GENE, vol.704, pp.59-67, 2019 (SCI-Expanded)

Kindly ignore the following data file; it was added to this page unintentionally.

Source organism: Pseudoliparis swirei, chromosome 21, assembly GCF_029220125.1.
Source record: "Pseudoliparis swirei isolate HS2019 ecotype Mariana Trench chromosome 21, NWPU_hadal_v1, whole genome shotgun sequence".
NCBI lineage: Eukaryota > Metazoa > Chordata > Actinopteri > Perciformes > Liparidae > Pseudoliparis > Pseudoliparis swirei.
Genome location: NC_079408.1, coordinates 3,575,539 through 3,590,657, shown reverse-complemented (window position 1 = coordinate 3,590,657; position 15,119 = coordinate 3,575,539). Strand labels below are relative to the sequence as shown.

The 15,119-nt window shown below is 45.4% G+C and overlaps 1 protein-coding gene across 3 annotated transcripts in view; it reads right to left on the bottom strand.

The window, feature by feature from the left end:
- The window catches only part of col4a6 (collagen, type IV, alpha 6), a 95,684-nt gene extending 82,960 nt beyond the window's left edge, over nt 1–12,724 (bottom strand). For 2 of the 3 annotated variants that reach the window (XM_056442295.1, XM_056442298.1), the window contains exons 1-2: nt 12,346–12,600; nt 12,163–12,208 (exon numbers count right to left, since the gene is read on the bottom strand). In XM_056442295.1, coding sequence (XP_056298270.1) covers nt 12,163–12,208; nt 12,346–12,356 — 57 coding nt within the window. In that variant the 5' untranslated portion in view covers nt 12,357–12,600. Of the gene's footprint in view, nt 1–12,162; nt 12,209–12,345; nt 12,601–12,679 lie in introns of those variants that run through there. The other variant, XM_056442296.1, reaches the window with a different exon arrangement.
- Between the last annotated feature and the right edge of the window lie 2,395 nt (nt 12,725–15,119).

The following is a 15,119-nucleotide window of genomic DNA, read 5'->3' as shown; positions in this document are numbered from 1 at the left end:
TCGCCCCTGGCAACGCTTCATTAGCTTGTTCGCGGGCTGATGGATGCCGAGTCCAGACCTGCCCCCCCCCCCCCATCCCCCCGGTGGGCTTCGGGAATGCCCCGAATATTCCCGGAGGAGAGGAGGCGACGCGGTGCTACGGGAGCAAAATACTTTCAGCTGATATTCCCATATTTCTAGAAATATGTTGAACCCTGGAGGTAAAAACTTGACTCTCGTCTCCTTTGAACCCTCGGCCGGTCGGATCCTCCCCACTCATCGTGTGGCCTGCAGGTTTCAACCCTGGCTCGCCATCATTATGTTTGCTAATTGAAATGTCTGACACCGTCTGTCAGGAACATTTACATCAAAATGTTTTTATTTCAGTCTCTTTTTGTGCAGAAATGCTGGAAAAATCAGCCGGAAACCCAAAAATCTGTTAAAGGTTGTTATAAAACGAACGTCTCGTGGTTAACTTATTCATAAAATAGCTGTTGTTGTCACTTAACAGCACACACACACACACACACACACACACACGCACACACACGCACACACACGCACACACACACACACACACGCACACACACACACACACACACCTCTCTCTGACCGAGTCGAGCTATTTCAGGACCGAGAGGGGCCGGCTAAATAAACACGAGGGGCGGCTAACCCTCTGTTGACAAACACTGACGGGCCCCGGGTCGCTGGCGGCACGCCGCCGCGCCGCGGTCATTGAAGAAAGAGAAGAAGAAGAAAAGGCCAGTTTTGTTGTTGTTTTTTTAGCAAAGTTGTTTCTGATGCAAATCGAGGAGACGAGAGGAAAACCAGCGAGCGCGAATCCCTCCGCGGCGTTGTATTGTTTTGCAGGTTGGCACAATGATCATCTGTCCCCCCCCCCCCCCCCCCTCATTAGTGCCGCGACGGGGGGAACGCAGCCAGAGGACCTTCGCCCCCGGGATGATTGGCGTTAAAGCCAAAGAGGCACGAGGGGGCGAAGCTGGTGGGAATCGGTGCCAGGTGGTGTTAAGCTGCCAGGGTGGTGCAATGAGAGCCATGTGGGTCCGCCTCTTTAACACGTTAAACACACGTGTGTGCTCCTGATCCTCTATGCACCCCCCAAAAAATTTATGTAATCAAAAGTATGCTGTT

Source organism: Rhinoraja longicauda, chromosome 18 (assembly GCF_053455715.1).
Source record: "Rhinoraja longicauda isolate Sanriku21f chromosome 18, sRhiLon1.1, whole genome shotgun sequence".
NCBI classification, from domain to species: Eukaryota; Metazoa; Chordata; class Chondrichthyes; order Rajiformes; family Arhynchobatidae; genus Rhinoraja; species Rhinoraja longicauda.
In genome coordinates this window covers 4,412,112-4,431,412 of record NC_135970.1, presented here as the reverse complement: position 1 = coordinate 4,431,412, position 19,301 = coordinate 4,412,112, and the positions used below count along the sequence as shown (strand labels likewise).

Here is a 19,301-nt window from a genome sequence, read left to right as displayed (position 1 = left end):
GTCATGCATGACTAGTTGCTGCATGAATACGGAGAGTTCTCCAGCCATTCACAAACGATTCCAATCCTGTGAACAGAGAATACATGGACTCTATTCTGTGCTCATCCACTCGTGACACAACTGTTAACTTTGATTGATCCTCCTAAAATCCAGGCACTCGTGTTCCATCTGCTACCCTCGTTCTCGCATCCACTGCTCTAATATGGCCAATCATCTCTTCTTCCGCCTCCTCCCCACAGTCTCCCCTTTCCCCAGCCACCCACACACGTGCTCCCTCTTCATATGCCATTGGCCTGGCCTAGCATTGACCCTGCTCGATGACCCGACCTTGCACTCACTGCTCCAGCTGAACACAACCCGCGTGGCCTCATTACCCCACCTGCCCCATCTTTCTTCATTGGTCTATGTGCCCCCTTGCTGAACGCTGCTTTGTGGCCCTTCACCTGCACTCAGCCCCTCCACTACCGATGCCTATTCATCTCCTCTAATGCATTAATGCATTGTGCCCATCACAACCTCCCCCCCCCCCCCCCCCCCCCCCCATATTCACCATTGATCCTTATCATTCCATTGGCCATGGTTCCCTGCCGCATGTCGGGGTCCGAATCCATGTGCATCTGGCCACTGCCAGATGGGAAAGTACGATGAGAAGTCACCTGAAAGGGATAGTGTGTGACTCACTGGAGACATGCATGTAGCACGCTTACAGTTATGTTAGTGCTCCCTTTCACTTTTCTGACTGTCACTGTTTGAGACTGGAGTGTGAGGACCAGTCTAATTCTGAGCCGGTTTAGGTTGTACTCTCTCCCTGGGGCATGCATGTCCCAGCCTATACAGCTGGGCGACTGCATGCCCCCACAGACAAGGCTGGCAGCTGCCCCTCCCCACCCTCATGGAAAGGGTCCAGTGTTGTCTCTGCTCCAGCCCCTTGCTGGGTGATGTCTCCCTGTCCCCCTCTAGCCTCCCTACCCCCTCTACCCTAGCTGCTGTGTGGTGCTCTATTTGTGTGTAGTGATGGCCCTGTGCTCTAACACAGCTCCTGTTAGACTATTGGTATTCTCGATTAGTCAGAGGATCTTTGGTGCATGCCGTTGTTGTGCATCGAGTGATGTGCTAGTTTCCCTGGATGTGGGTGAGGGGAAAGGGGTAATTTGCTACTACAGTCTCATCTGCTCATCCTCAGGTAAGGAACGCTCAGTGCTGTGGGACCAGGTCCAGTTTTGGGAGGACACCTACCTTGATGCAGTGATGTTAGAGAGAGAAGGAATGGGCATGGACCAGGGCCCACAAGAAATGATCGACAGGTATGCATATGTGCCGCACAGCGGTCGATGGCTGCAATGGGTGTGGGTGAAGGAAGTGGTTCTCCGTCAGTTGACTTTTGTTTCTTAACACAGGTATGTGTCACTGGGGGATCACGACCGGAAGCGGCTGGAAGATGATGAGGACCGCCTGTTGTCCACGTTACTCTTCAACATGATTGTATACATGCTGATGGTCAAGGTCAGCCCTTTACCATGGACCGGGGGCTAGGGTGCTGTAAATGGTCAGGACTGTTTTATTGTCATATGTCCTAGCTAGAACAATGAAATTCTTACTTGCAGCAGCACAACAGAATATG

Mucopolysaccharidosis IVA (MPS IVA) is a lysosomal storage disease caused by biallelic mutations in GALNS gene and characterized by progressive skeletal deformities with short stature. The aim of this study was to evaluate the genotype, longitudinal height measurement and clinical features of MPS IVA patients. Thirty-two patients from 22 families were enrolled. The ages of patients at diagnosis ranged from two months to 18 years of age, and followed up for three to twenty years. They were classified as severe and attenuated form (intermediate and mild) according to their height measurements. The mean height standard deviation scores (SDS) for Turkish standards at 0-3, 5 and 10 years of ages were found to be -1.1, -4.2 and -7.3 respectively in patients with severe phenotype, while they were +0.4, -1.5 and -3 for intermediate phenotype. Patients with severe form reached a mean final height of -8.5 SDS, and mild phenotype -3.6 SDS. The most common initial and current symptoms in the patients with the severe phenotype were pectus carinatus and/or kyphosis deformities which occurred between 5 months and 3 years of age, and genu valgum deformity which developed after 3 years of age. However, kyphoscoliosis was the most common initial and current findings in the attenuated phenotype. Although, initial symptoms appeared in early childhood in the intermediate phenotype, similar to the severe phenotype, the clinical findings progressed slowly and genu valgum deformity did not develop. In patients with mild phenotype, the onset of symptoms was after 5 years of age. In conclusion, this study provides significant insights into the initial and follow-up clinical features and height values that contribute to the differential diagnosis of the severe and intermediate phenotypes in early childhood. Eleven mutations in GALNS gene in which one of them is novel (c.416G > A) were associated with the severe phenotype and three mutations (c.1038C > A, c.850T > G, c.752G > A) lead to the attenuated phenotype.